Peculiarities of Nostalgia in Ayn Rand’s Novel Atlas Shrugged
AbstractQuite a number of Russian writers could not accept the October Revolution in 1917 and left the country. Their nostalgia for their motherland in emigration is a well-known fact. The Russian-born American writer Ayn Rand (1905–1982) was also driven out of Soviet Russia by a hatred for communism, yet her nostalgia is of a different kind. The purpose of this study is to describe the nature of Ayn Rand’s nostalgia. Discovering, on arrival in the U.S., a reality different from the image she bore in her mind, she did not start missing her homeland but continued longing for her ideal—19th century America. This ideal is fully reflected in her self-made philosophy known as “objectivism”, which underlies her novel Atlas Shrugged. Though philosophically substantiated, the ideal appears to be embodied in trivial myths of the American mass consciousness. The study highlights four of the most popular national myths in her novel. As a result, Rand’s literary works represent popular literature that are not within the mainstream of the Russian émigré literature of that period. View Full-Text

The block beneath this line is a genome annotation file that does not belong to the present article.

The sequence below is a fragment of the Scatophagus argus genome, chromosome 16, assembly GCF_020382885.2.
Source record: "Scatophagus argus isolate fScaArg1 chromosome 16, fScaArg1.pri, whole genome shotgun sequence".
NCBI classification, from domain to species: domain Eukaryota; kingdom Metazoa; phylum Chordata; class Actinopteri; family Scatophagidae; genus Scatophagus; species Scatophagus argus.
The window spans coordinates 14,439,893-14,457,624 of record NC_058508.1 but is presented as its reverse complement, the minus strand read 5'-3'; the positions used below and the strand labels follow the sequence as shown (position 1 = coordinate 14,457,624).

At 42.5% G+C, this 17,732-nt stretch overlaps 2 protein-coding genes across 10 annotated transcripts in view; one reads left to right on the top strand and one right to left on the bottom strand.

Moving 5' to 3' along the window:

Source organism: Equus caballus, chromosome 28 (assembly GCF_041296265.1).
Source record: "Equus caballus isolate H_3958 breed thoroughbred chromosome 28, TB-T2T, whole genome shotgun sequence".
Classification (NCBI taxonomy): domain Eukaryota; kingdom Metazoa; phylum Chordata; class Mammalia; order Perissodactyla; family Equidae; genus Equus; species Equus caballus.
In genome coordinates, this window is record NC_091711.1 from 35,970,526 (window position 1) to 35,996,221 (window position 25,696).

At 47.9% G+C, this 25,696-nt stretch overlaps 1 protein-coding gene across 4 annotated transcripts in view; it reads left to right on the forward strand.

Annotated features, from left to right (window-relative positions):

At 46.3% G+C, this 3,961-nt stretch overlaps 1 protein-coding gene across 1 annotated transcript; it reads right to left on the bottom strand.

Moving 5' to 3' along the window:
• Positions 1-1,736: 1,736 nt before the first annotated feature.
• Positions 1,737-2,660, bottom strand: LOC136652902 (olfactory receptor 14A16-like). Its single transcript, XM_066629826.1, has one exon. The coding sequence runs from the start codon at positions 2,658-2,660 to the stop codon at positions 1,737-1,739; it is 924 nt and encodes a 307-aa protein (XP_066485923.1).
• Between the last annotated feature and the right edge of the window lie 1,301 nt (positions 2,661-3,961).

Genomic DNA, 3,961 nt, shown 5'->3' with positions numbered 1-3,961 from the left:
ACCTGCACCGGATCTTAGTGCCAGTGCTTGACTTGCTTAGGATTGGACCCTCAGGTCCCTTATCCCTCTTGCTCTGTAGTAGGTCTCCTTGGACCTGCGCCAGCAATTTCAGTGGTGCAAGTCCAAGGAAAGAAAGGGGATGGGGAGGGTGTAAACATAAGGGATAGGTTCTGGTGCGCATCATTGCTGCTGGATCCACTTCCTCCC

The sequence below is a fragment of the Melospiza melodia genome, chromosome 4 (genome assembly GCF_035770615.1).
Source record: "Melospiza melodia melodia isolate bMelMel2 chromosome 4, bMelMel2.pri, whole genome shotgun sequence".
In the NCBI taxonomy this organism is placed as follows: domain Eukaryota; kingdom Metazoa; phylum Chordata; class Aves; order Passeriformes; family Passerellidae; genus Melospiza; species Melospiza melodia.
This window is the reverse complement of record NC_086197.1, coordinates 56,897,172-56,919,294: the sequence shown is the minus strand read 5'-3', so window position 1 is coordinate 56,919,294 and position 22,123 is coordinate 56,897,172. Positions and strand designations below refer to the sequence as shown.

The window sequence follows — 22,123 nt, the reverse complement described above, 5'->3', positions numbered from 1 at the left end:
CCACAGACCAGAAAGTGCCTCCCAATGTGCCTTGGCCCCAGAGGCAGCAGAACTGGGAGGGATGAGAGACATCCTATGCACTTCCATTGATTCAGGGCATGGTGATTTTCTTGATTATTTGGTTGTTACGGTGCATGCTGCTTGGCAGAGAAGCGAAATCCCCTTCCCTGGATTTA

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Mirasova, K. Peculiarities of Nostalgia in Ayn Rand’s Novel Atlas Shrugged. Humanities 2018, 7, 121.
Mirasova K. Peculiarities of Nostalgia in Ayn Rand’s Novel Atlas Shrugged. Humanities. 2018; 7(4):121.Chicago/Turabian Style
Mirasova, Kamila. 2018. "Peculiarities of Nostalgia in Ayn Rand’s Novel Atlas Shrugged." Humanities 7, no. 4: 121.
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